ters of business and of law, the business man and the lawyer have undoubtedly superior knowledge, and many of them superior understanding; but in matters of philanthropy they very frequently speak upon a slender foundation of experience, and usually as the result of very little study or thought. The philanthropist should not allow himself to be frightened or taught to distrust his own conclusions, based upon study and experience, because they are not concurred in by persons speaking without experience upon this subject, however wise those persons may be in matters which they do understand.

Of one thing we may be very sure: if those interested in philanthropy do not see to it that the needed philanthropic legislation is brought forward, nobody will. If they do not introduce and press the passage of the measures of which they see the need, the measures will not get introduced and passed. Our legislatures of to-day, whatever they may be in theory, are not in practice complete lawmaking organs. They do not originate measures; they hardly consider it their business to do so. I believe there are many of our legislators who would think it almost unconstitutional for a committee say a committee on railroads, or a committee on taxation— to look over the subject with which they had to deal for the purpose of considering what laws ought to be passed bearing on that subject, and to report such laws to the whole legislative body. Our legislators do not lie awake at night trying to devise remedies for existing abuses or laws which may promote our further progress. In other words, our legislatures no longer consider themselves lawmaking bodies with the power of initiative, but rather as registering machines, as bodies of men got together simply to register the popular will. Where the people as a whole are really interested in a measure, this conception of the Legislature's function works well enough; the people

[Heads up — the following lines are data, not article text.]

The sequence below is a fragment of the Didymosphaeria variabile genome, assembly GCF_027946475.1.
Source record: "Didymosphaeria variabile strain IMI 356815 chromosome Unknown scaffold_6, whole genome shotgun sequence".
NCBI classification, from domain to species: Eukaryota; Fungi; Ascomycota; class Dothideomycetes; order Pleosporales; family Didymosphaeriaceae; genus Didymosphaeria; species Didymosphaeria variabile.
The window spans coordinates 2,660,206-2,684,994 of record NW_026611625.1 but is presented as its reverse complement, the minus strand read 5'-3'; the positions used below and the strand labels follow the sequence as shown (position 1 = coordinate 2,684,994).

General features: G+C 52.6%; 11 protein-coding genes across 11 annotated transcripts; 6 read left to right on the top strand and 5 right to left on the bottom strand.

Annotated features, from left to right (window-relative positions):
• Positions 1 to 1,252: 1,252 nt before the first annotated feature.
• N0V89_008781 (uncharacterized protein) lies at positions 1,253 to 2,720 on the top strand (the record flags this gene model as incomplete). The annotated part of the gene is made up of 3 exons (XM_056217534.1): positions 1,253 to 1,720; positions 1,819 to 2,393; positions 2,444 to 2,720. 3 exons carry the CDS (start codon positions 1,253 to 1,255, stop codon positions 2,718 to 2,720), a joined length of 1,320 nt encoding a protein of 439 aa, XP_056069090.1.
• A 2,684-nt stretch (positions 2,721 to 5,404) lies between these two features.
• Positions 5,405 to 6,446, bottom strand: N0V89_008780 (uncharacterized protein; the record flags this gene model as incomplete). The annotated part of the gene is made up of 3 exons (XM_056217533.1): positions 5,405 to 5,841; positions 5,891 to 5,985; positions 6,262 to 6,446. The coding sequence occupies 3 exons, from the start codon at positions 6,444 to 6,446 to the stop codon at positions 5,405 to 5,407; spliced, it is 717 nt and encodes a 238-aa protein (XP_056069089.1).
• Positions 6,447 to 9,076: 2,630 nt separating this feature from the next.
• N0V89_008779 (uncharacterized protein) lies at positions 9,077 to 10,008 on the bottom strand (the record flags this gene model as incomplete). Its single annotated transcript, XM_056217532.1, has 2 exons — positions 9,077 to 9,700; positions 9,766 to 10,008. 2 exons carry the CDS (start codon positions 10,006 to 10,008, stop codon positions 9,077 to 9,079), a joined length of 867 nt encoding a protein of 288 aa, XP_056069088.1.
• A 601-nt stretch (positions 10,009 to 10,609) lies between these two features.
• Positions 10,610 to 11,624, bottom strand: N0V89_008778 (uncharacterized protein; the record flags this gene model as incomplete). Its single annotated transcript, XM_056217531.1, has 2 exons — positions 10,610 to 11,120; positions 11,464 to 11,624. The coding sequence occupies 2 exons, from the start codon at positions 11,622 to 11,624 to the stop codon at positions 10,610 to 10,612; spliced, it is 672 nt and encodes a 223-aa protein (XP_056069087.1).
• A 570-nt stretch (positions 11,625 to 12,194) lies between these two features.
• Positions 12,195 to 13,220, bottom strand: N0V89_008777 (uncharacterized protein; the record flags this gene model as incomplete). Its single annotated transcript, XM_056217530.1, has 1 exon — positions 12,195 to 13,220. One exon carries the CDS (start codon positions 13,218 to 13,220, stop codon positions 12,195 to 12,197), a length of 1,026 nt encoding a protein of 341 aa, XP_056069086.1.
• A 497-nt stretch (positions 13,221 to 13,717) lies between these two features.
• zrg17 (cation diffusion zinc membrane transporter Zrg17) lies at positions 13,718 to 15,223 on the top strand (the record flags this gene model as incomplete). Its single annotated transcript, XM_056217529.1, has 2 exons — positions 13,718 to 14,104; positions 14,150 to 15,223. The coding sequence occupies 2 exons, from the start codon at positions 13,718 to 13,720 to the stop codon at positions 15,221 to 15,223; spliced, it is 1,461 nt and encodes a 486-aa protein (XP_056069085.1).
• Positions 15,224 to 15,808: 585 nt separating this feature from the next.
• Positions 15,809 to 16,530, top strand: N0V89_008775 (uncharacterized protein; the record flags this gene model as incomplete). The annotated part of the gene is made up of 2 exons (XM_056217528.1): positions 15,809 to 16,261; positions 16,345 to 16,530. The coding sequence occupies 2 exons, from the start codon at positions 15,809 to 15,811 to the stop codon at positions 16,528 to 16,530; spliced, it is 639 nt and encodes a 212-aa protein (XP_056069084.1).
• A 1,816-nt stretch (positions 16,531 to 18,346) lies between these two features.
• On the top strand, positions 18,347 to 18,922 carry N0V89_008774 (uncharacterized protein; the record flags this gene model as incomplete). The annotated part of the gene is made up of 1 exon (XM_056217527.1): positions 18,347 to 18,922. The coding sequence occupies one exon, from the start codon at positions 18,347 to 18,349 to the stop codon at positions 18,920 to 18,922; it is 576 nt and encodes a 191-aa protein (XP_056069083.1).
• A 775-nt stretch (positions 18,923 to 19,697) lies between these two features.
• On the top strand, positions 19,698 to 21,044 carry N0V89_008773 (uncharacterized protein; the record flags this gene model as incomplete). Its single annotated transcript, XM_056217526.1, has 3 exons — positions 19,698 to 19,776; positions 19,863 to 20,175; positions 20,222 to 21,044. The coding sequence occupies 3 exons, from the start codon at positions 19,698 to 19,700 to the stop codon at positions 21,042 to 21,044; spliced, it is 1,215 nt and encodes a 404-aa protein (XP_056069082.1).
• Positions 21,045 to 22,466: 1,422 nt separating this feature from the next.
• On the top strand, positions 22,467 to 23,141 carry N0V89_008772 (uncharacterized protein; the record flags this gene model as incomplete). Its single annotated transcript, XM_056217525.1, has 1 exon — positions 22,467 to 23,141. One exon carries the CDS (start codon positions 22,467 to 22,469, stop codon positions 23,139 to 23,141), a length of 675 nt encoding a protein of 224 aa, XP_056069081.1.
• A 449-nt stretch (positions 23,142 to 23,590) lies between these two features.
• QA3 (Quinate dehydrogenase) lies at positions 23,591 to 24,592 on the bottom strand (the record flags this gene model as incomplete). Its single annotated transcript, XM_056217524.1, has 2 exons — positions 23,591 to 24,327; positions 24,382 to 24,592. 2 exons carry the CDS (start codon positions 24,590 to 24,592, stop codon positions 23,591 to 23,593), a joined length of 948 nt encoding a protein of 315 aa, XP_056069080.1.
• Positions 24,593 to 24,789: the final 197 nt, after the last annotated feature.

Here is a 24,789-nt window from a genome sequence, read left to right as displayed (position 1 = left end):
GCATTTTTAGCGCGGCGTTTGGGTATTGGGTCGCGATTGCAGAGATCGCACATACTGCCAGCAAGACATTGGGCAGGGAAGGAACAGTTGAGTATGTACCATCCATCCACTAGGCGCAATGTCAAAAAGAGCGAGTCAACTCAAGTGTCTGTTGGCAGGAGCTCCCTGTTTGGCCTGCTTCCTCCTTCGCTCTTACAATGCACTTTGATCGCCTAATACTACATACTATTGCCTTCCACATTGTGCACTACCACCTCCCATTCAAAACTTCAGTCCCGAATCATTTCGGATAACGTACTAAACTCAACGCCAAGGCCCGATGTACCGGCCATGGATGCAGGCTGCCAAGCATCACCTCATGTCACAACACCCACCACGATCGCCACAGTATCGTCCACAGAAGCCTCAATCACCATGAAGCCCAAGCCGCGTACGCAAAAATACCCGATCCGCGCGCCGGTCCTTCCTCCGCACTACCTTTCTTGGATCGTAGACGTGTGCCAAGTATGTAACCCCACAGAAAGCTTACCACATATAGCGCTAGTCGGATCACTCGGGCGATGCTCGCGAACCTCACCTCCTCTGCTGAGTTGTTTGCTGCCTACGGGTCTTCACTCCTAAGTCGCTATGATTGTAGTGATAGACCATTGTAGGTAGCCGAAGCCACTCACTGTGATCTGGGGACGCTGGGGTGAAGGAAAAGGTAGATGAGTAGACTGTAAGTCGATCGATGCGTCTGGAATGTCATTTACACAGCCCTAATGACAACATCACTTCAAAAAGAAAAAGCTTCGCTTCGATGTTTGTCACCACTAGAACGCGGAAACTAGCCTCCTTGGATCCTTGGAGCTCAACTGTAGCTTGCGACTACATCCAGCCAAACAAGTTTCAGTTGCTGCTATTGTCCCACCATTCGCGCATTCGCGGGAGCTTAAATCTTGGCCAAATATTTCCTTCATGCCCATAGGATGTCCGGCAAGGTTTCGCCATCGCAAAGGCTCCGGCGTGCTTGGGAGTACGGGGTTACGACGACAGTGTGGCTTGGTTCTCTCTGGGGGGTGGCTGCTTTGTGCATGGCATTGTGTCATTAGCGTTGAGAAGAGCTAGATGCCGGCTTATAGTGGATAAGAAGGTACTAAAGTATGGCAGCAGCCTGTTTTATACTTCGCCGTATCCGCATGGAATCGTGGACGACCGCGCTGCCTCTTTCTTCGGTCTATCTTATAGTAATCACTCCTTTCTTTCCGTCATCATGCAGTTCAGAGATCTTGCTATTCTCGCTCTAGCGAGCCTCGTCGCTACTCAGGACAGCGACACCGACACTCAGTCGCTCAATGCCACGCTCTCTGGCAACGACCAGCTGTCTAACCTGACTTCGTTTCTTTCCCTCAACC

decide what is to be done and the Legislature does it. But in ninetynine cases out of a hundred the people as a whole are not interested; they know nothing about the bills that are introduced, and express no wish upon the subject. In these ninety-nine cases, the registering machine, not having the popular will to go by, is guided by the next strongest influence, namely, by the strongest pressure brought by private individuals. Not that in their decision of these ninetynine cases our lawmakers are unpatriotic; some experience as an amateur lobbyist with the Massachusetts Legislature has convinced me that as a body they are at least as publicspirited as the rest of us, and better informed. Where the average legislator sees that the public interest is clearly involved, he votes in accordance with that interest; and as a rule the bills passed under private pressure are not actively harmful. The trouble is not that our legislators. actively legislate contrary to the public interest, but that they do not originate legislation nor positively modify proposed legislation in accordance with that interest. The trouble is that they consider it none of their business to make an original study of needs and conditions, either for the purpose of devising legislation or for the purpose of testing legislation that is presented to them for their consideration. Their important sins (the incessant talk to the contrary notwithstanding) are those of omission; they consider it somebody's else business both to suggest new laws and to give the reasons for and against them. In other words, the American Legislature regards itself literally as a "General Court," as a body with judicial rather than with deliberative functions.